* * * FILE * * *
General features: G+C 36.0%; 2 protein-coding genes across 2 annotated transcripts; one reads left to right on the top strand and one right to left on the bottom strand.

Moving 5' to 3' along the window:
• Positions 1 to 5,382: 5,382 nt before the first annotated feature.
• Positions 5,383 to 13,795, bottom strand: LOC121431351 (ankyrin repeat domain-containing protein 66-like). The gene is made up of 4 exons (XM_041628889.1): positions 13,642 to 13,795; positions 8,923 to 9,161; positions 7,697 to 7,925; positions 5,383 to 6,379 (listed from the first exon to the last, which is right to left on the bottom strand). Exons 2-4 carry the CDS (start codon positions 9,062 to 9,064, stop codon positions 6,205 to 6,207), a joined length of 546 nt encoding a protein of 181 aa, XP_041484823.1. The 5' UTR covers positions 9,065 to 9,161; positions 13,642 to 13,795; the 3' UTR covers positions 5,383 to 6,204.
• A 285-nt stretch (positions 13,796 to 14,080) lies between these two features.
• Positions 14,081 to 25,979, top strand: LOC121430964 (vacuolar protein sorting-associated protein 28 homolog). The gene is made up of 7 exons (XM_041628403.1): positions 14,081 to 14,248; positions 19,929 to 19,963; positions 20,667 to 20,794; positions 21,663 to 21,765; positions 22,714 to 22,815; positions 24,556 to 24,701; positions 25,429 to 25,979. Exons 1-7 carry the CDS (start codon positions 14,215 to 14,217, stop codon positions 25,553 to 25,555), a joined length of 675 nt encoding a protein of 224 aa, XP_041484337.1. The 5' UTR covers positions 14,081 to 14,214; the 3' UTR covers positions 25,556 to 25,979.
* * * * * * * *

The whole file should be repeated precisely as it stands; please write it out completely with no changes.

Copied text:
General features: G+C 36.0%; 2 protein-coding genes across 2 annotated transcripts; one reads left to right on the top strand and one right to left on the bottom strand.

Moving 5' to 3' along the window:
• Positions 1 to 5,382: 5,382 nt before the first annotated feature.
• Positions 5,383 to 13,795, bottom strand: LOC121431351 (ankyrin repeat domain-containing protein 66-like). The gene is made up of 4 exons (XM_041628889.1): positions 13,642 to 13,795; positions 8,923 to 9,161; positions 7,697 to 7,925; positions 5,383 to 6,379 (listed from the first exon to the last, which is right to left on the bottom strand). Exons 2-4 carry the CDS (start codon positions 9,062 to 9,064, stop codon positions 6,205 to 6,207), a joined length of 546 nt encoding a protein of 181 aa, XP_041484823.1. The 5' UTR covers positions 9,065 to 9,161; positions 13,642 to 13,795; the 3' UTR covers positions 5,383 to 6,204.
• A 285-nt stretch (positions 13,796 to 14,080) lies between these two features.
• Positions 14,081 to 25,979, top strand: LOC121430964 (vacuolar protein sorting-associated protein 28 homolog). The gene is made up of 7 exons (XM_041628403.1): positions 14,081 to 14,248; positions 19,929 to 19,963; positions 20,667 to 20,794; positions 21,663 to 21,765; positions 22,714 to 22,815; positions 24,556 to 24,701; positions 25,429 to 25,979. Exons 1-7 carry the CDS (start codon positions 14,215 to 14,217, stop codon positions 25,553 to 25,555), a joined length of 675 nt encoding a protein of 224 aa, XP_041484337.1. The 5' UTR covers positions 14,081 to 14,214; the 3' UTR covers positions 25,556 to 25,979.